And here, with the belt - which I made loooooong enough for sure - wrapped twice around. No doubt it'll also look better without the second belt holding up my jeans under it: you can see how it thickens up the hipline (yuk!).
You can also see just how very light is this fabric - doing a turned edge really wouldn't have worked, I fear.
Completely see through - it'll never be worn IRL without a tank or cami under it.
Evaluating it for the design, I had deliberately made the shoulder line a little dropped, but now that I see it in action, I do believe that I'd prefer those seams to sit on, not fall off, my shoulder point. Easy enough, and I already shifted them upwards by 1.5" before I put the pattern pieces away. The waist darts in the back look like they could be brought in towards centre a little as well.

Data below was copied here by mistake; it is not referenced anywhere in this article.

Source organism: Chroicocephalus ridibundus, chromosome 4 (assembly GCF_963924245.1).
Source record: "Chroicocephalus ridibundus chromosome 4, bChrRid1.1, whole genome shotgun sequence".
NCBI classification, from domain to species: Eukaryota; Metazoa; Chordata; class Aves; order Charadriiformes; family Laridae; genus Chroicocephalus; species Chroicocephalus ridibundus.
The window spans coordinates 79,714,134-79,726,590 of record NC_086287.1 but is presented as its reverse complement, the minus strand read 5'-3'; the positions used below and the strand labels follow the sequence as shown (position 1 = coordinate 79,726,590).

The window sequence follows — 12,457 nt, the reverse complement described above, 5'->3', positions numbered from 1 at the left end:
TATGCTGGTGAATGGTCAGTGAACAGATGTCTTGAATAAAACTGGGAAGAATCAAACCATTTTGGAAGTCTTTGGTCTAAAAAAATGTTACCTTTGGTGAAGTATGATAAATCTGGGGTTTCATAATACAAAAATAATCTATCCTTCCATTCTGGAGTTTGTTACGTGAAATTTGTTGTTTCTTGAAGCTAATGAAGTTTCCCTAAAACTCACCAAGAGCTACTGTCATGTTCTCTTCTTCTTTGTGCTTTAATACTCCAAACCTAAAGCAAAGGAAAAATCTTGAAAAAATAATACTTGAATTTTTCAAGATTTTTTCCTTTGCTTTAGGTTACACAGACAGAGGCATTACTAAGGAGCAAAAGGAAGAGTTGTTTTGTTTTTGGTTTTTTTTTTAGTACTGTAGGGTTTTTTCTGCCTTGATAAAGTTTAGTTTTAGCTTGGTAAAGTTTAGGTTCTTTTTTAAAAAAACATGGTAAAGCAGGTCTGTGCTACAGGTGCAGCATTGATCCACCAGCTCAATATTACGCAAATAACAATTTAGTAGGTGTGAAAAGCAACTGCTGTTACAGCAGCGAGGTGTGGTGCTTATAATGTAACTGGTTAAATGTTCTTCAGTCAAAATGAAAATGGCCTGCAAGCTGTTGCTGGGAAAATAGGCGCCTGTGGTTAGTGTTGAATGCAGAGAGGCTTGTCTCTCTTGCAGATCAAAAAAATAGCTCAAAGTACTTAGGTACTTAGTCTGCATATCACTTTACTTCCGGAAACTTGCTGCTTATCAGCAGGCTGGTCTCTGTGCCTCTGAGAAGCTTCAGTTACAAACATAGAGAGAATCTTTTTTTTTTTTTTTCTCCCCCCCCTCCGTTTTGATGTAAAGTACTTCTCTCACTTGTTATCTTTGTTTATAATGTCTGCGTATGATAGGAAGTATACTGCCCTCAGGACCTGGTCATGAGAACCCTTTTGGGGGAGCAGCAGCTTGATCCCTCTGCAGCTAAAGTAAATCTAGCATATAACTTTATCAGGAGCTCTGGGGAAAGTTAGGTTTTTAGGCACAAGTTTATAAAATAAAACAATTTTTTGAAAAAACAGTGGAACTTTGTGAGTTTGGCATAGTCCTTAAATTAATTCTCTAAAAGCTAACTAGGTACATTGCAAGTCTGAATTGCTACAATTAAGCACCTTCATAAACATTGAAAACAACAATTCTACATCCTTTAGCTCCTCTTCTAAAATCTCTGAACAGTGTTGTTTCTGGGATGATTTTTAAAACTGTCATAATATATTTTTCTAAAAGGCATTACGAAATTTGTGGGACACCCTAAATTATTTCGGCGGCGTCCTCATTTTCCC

I'm thinking that my second blouse will share a few similarities with this one: a cut-on collar and a waist tie. I plan to base it on Burda 105-6-2009, a pattern which I already used some time ago to make this reversible silk dupioni jacket:
This one has an absurdly dropped shoulder. You might think that this was my poor quality fitting, but not so! I cut my usual 38 and stay-stitched the necklines to ensure they don't stretch, and, if you look at the model jacket on a dummy, the dropped shoulder is quite evident. Maybe someone in the drafting department forgot to shorten the shoulder of a jacket sloper originally intended to have linebacker shoulder pads (hello, eighties)?! which of course are impossible to put into a reversible garment. Whatevah - I'll just shorten the shoulder seams so the sleeves actually reach my shoulder.